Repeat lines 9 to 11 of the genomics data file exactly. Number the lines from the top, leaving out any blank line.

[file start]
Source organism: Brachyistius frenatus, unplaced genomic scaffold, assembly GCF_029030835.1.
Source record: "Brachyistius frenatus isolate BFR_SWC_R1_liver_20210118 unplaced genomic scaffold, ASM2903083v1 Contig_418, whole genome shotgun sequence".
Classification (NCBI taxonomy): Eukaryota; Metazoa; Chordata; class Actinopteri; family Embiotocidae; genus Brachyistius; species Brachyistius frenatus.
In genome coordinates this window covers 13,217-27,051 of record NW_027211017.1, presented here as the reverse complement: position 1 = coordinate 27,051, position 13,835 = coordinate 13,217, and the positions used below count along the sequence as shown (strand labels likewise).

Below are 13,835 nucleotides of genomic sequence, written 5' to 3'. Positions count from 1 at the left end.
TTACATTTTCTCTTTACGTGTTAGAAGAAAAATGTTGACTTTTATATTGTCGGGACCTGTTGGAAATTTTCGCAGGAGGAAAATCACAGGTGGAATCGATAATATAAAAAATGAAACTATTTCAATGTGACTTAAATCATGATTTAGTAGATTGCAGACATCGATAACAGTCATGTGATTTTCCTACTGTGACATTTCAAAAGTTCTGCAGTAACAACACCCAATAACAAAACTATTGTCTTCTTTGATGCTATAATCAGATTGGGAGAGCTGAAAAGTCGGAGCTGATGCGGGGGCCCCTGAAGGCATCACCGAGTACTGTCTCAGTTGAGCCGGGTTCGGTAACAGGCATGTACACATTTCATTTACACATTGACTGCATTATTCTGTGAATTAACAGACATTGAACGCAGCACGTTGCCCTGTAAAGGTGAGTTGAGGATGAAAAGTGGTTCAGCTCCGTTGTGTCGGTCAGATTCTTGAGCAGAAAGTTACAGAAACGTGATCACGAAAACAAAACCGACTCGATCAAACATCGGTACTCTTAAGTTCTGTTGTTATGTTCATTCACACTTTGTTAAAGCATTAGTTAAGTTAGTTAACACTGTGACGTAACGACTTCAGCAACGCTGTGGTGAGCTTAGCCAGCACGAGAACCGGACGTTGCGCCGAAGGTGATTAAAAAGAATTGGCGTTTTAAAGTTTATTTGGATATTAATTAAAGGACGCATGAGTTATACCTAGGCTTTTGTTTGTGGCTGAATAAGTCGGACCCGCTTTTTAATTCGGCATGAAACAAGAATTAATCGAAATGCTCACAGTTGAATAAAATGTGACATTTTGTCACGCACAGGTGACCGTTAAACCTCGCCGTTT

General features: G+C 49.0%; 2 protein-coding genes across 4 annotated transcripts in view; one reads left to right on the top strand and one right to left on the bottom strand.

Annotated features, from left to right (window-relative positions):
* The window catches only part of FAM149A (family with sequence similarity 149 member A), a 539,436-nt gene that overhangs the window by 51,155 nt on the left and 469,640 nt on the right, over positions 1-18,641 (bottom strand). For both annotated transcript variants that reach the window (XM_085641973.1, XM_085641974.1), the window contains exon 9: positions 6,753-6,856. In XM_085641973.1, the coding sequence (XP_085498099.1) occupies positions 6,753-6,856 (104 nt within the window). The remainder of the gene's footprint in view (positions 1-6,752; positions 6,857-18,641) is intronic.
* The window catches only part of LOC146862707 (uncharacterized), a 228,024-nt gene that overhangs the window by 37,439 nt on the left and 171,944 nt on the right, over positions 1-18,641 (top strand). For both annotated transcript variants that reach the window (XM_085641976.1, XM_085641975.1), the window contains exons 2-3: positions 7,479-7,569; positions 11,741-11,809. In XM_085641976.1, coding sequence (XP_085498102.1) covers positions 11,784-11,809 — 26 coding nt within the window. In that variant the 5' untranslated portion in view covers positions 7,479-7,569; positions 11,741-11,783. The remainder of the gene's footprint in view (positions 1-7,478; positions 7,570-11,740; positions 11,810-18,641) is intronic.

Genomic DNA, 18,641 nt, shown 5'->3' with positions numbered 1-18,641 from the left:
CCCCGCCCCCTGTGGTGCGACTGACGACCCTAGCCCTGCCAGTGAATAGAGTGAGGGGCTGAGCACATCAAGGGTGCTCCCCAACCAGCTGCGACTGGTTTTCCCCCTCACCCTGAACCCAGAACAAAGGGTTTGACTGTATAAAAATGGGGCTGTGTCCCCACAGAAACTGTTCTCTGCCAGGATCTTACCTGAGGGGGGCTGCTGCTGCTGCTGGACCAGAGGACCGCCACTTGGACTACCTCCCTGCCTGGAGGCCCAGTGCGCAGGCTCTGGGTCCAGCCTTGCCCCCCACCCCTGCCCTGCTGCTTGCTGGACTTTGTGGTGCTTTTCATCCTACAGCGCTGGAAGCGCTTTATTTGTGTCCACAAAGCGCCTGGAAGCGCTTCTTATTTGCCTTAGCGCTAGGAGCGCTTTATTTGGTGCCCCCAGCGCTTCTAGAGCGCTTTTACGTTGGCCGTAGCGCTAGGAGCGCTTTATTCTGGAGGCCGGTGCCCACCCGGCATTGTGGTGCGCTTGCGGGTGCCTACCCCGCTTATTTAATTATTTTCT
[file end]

* The window catches only part of FAM149A (family with sequence similarity 149 member A), a 539,436-nt gene that overhangs the window by 51,155 nt on the left and 469,640 nt on the right, over positions 1-18,641 (bottom strand). For both annotated transcript variants that reach the window (XM_085641973.1, XM_085641974.1), the window contains exon 9: positions 6,753-6,856. In XM_085641973.1, the coding sequence (XP_085498099.1) occupies positions 6,753-6,856 (104 nt within the window). The remainder of the gene's footprint in view (positions 1-6,752; positions 6,857-18,641) is intronic.
* The window catches only part of LOC146862707 (uncharacterized), a 228,024-nt gene that overhangs the window by 37,439 nt on the left and 171,944 nt on the right, over positions 1-18,641 (top strand). For both annotated transcript variants that reach the window (XM_085641976.1, XM_085641975.1), the window contains exons 2-3: positions 7,479-7,569; positions 11,741-11,809. In XM_085641976.1, coding sequence (XP_085498102.1) covers positions 11,784-11,809 — 26 coding nt within the window. In that variant the 5' untranslated portion in view covers positions 7,479-7,569; positions 11,741-11,783. The remainder of the gene's footprint in view (positions 1-7,478; positions 7,570-11,740; positions 11,810-18,641) is intronic.

Genomic DNA, 18,641 nt, shown 5'->3' with positions numbered 1-18,641 from the left: